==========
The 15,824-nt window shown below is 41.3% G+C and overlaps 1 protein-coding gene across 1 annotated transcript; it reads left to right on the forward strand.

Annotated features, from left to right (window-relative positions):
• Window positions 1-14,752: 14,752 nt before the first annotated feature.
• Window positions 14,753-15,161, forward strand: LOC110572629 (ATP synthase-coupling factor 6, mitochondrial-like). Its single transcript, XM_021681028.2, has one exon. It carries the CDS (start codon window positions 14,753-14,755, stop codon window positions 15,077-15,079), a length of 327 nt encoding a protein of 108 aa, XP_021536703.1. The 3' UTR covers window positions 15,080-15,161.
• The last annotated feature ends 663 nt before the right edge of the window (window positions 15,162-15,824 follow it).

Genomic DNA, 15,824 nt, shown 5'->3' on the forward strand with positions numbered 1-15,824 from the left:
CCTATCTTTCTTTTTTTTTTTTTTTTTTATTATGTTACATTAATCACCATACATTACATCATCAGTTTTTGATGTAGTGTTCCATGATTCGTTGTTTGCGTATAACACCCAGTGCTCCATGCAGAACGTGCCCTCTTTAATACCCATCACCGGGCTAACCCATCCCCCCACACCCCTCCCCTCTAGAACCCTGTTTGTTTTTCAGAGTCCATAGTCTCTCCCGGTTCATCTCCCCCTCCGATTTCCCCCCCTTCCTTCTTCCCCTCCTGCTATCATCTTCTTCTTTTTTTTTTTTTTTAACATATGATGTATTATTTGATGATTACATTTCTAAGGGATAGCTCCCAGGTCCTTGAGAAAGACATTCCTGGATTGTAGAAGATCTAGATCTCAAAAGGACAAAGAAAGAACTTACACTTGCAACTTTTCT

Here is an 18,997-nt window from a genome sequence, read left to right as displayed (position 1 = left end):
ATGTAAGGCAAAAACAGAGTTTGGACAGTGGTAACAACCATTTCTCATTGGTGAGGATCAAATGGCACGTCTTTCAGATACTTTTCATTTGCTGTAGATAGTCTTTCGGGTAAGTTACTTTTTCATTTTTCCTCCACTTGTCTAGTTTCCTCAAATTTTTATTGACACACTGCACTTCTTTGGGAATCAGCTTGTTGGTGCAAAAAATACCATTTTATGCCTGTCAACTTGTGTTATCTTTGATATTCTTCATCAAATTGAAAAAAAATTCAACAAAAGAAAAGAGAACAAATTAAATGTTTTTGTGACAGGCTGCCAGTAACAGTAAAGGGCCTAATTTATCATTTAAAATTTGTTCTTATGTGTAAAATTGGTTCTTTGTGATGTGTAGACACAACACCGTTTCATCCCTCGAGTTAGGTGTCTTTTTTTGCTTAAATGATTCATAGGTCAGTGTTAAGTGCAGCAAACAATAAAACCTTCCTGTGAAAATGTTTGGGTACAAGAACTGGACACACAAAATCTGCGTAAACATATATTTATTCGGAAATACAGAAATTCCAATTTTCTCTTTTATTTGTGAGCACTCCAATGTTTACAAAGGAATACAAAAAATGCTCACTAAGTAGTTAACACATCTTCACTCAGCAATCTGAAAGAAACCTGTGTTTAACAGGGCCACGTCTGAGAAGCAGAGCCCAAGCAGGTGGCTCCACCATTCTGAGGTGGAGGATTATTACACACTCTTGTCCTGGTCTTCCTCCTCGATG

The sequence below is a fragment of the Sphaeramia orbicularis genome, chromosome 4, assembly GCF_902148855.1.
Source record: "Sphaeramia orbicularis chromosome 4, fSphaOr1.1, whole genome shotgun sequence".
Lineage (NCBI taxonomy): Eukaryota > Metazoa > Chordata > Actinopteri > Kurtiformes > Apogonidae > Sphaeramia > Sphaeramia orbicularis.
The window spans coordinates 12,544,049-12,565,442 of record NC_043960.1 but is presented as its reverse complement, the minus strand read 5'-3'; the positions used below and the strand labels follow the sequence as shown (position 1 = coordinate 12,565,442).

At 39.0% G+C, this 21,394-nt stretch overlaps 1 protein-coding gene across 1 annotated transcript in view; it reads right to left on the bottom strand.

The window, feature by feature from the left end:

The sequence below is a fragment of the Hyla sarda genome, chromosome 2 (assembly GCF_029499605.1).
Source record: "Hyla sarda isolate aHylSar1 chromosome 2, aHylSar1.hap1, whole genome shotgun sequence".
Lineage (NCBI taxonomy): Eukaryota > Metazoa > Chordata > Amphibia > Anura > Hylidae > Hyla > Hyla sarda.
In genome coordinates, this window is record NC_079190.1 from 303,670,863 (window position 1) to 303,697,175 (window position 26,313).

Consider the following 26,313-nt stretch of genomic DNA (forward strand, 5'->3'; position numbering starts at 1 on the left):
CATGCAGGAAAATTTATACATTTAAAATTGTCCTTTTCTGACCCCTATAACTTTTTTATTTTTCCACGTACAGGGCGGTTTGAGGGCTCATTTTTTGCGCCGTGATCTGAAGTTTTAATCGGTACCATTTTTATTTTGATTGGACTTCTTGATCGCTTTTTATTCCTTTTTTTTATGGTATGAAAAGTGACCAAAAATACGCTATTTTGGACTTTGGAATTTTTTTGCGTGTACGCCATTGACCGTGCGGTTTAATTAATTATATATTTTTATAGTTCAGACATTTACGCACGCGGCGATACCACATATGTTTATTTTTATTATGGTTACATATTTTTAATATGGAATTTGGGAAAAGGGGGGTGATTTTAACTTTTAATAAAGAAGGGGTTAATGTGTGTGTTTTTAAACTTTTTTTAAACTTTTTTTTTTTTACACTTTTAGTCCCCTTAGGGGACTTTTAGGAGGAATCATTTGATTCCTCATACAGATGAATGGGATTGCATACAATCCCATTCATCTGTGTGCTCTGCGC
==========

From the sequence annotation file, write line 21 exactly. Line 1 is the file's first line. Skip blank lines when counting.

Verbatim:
CATGCAGGAAAATTTATACATTTAAAATTGTCCTTTTCTGACCCCTATAACTTTTTTATTTTTCCACGTACAGGGCGGTTTGAGGGCTCATTTTTTGCGCCGTGATCTGAAGTTTTAATCGGTACCATTTTTATTTTGATTGGACTTCTTGATCGCTTTTTATTCCTTTTTTTTATGGTATGAAAAGTGACCAAAAATACGCTATTTTGGACTTTGGAATTTTTTTGCGTGTACGCCATTGACCGTGCGGTTTAATTAATTATATATTTTTATAGTTCAGACATTTACGCACGCGGCGATACCACATATGTTTATTTTTATTATGGTTACATATTTTTAATATGGAATTTGGGAAAAGGGGGGTGATTTTAACTTTTAATAAAGAAGGGGTTAATGTGTGTGTTTTTAAACTTTTTTTAAACTTTTTTTTTTTTACACTTTTAGTCCCCTTAGGGGACTTTTAGGAGGAATCATTTGATTCCTCATACAGATGAATGGGATTGCATACAATCCCATTCATCTGTGTGCTCTGCGC